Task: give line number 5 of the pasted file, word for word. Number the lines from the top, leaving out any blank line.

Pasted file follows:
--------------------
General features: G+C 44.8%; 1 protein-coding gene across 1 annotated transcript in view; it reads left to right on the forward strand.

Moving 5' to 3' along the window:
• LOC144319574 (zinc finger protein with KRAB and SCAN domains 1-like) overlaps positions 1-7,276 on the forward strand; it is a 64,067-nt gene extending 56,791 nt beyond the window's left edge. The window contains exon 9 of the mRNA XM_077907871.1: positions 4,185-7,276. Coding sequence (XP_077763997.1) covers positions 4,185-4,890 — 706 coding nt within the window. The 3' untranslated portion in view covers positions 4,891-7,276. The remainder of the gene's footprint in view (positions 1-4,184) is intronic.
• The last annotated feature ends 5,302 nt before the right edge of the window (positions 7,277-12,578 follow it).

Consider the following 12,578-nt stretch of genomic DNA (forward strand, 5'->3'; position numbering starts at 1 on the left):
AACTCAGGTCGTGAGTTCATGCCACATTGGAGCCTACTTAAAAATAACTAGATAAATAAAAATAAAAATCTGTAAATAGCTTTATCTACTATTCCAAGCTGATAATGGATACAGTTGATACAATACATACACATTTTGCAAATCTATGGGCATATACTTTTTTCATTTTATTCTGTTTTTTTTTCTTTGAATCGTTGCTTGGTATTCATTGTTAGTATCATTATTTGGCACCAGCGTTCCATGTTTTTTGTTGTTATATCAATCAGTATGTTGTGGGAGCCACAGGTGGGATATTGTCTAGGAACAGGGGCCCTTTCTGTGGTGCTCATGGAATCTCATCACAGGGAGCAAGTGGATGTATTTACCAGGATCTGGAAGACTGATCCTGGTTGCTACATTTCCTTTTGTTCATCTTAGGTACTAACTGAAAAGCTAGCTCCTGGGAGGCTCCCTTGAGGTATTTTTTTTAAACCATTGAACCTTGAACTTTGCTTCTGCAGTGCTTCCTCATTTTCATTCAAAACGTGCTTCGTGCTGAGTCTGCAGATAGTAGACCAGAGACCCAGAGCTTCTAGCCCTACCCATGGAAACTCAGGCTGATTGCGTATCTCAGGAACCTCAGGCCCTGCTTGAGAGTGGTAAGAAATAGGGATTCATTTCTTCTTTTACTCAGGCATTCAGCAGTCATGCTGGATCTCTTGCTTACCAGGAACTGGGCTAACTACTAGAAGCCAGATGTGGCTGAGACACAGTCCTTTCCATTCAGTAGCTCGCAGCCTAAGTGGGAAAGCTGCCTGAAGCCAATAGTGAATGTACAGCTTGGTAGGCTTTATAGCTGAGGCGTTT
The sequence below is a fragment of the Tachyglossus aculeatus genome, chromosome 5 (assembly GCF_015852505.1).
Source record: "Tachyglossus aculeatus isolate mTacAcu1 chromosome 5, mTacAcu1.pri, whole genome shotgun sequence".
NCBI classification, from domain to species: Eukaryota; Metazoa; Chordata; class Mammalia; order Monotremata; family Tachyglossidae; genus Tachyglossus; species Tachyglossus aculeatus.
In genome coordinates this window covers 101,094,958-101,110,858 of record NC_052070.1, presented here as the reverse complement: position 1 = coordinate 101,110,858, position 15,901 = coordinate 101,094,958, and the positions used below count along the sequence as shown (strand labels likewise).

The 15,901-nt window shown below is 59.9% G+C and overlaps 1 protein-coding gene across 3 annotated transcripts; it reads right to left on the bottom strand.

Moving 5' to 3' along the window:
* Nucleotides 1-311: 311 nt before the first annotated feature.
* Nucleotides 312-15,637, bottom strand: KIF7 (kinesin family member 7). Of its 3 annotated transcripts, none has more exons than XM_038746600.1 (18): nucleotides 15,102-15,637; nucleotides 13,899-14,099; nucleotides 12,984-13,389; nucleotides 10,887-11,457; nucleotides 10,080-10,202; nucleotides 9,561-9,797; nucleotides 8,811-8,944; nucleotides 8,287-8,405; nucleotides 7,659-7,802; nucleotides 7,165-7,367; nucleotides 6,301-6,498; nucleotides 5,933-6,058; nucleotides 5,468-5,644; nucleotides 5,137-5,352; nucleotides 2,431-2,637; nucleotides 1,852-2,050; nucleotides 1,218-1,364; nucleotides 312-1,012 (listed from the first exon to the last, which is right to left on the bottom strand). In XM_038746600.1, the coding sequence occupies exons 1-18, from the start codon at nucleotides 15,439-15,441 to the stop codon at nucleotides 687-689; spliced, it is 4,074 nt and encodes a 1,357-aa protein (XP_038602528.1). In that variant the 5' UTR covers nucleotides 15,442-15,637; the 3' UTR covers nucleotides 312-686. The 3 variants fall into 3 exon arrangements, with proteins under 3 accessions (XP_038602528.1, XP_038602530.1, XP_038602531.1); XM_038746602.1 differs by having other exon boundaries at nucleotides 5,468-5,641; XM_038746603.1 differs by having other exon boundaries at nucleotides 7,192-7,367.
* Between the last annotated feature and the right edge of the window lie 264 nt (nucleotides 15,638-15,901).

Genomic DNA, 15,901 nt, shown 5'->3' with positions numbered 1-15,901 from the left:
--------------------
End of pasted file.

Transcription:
Consider the following 12,578-nt stretch of genomic DNA (forward strand, 5'->3'; position numbering starts at 1 on the left):